The Traveler's Rest: Home at Nirvana and Topside
Burton Holmes was born and brought up in Chicago; but as a famous traveler, he came home to New York City and Hollywood.
Burton Holmes in his rooms in Chicago
In 1920, Holmes and his wife Margaret bought a large apartment in a newly constructed building at 2 West 67th Street in New York City. Thayer Soule says, in On the Road with Travelogues (pp. 27 ff):
"It was a duplex, fourteen rooms on the top two floors. By the late 1920's, however, they had found it too big, and had sold the top floor.
"The building faced West 67th Street, but the Holmes had a wondrous view over Central Park, especially at night when the tall buildings on the south side blazed with light. I knew all this, but was not prepared for the apartment itself. John, the doorman, took me up in a tiny elevator to the fourteenth floor. There I walked directly into an Oriental wonderland, designed by a Japanese architect, filled with things the Holmes had found on their travels. The living room had a 22 foot ceiling finished in gold leaf, supported by four columns with Japanese cloud capitals. Carpets from a Tibetan monastery covered the floor. Huge windows looked out on Central Park.
"'How do you like it? asked BH. 'Different, isn't it?'"
"He was dressed in a black kimono, his favorite attire, just right in those surroundings. For half an hour he showed me around. The room was a rich museum of Oriental art, most of it Japanese. He pointed out each object, told me its history, and where he had found it. he was most proud of a narimono, a tiny cabin suspended from a long pole, once carried by two men. It had been used by a Japanese empress. Just off the living room, at the south end, was a pantheon of more than a hundred buddhas, most of them finished in gold. Incense filled the air.
"'I call this place Nirvana,' he said, 'my Oriental heaven in the center of New York. You haven't met Louise, our housekeeper. She calls it Budapest. She has to dust the place'"
Holmes had been making short films for Hollywood as early as 1915, and by the 1920's, considering the amount of travel he was doing to California and the time it could take, it was clear that having a second house in California would be a good idea. First renting there, from 1927, in 1930 he bought a hilltop bungalow on a large lot in Hollywood, which Holmes christened Topside for its clear view of the surrounding territory. Irving Wallace, in his biographical essay "Everybody's Rover Boy," reprinted in Caldwell's The Man Who Photographed the World, described it as "rambling, plantation-style" and as a "dozen-roomed brown house, once a riding club for silent-day film stars, and owned for six years by Francis X. Bushman."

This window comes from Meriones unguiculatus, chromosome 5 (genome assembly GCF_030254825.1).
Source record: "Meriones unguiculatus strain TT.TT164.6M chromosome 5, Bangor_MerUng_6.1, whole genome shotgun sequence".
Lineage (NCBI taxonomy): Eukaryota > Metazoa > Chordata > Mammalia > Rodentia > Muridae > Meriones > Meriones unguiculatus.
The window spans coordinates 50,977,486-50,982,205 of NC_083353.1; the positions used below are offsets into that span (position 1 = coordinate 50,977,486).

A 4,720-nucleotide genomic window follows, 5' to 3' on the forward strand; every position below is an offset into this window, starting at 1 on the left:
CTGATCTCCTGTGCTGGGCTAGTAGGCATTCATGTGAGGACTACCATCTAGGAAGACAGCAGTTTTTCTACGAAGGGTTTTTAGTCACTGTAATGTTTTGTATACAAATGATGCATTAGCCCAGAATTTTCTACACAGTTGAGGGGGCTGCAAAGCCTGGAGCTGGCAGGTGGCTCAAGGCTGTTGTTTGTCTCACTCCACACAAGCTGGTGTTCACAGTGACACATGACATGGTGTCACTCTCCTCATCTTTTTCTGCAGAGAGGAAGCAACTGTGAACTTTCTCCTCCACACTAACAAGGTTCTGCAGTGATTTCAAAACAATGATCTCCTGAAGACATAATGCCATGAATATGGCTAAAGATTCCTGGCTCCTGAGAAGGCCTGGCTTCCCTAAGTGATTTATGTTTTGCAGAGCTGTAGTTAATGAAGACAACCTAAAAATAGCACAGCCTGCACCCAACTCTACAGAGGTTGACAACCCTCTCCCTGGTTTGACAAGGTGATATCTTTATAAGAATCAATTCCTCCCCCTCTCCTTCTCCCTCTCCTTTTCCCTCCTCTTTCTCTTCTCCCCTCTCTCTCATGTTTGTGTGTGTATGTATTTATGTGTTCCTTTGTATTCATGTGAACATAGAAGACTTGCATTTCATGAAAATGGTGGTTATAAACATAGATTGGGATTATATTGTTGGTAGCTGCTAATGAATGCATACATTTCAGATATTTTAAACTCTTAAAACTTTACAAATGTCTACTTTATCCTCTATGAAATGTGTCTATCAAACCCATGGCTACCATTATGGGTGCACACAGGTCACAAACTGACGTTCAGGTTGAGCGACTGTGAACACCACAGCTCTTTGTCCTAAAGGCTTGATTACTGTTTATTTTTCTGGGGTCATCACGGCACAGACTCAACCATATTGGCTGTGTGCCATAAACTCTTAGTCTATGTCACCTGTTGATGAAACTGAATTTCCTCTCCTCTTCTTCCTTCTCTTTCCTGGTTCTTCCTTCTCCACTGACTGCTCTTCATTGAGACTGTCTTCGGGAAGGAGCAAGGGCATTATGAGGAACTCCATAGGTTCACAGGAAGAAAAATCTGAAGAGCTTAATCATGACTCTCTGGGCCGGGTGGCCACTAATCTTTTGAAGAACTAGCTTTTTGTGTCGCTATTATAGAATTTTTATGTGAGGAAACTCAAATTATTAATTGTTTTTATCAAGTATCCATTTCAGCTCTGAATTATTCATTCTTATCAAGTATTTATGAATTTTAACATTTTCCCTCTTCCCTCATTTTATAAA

Topside, as shown in the 1939 brochure about Burton Holmes Travelogues
Shortly after the end of World War II, Holmes sold the New York apartment, along with almost everything in it, to Robert Ripley (of "Ripley's Believe It or Not" fame), and moved permanently to Topside. He lived there until his death in 1958, and his wife until her death in 1968.
Jim Armstrong, of Potter Valley, California, writes, "I have been interested in Mr. Holmes since the early 1960's, when a friend of mine and I happened on his home while driving around looking for architecturally interesting houses, especially those of Frank Lloyd Wright and Greene and Greene. It was a very different day [in 1962/3], and an inquiry at the front door to look more closely at the building got us an invitation to come in and join Mrs. Holmes for tea and a tour of the home. I had never seen a more varied and stunning collection of art work and other items. I guess I still haven't. The couple of hours we spent there and the gracious welcome of Mrs. Holmes have stuck with us both over the past 40+ years.
"Topside was (how sad to use that word) a quintessential Calfiornia Bungalow, larger than most and with a decidedly Japanese roof treatment. It was not a Greene and Greene, but close, with startling view. My friend may have some pictures, but it is not likely. We must not have seen the backyard, since neither of us remember a swimming pool. The interior was spacious and typical craftsman style and was full of artwork, statuary and ceramics—a veritible museum, mostly Japanese and Chinese to my recollection. The obvious value of the contents made her invitation surprising even in those more trusting days. Mrs. Holmes was in a wheelchair and frail, but very alert and full of stories, both about the collection and her life with Mr. Holmes. She invited us back, but, alas, we never went. I looked at an aerial photo of the property as it is now. What a shame; I imagine that it would have been worth in the many millions today. It is a measure of how impressive the afternoon was that it is still fresh these 45 years later."
BHI made a small amount of money renting space in Topside to individuals, but by 1971 the company was surviving only on unpaid labor and money from Mallet's family savings. To keep the company going they sold Topside the early 1970's to Shaun Dale, who was arranging an exhibition of Holmes' work in Japan. According to John Robertson, Dale in turn sold the property to a group of developers in the late 1970's; they tore the house down about 1979, but did not put anything in its place until the 1990's when a condo development went in.
Sources: The pictures of Holmes' rooms in Chicago are from the publicity booklet published by Burton Holmes Travelogues in 1939. The pictures of Nirvana in New York City are from Holmes' autobiography, The World Is Mine. All are used by permission.
Update history: This page created 27 August 2007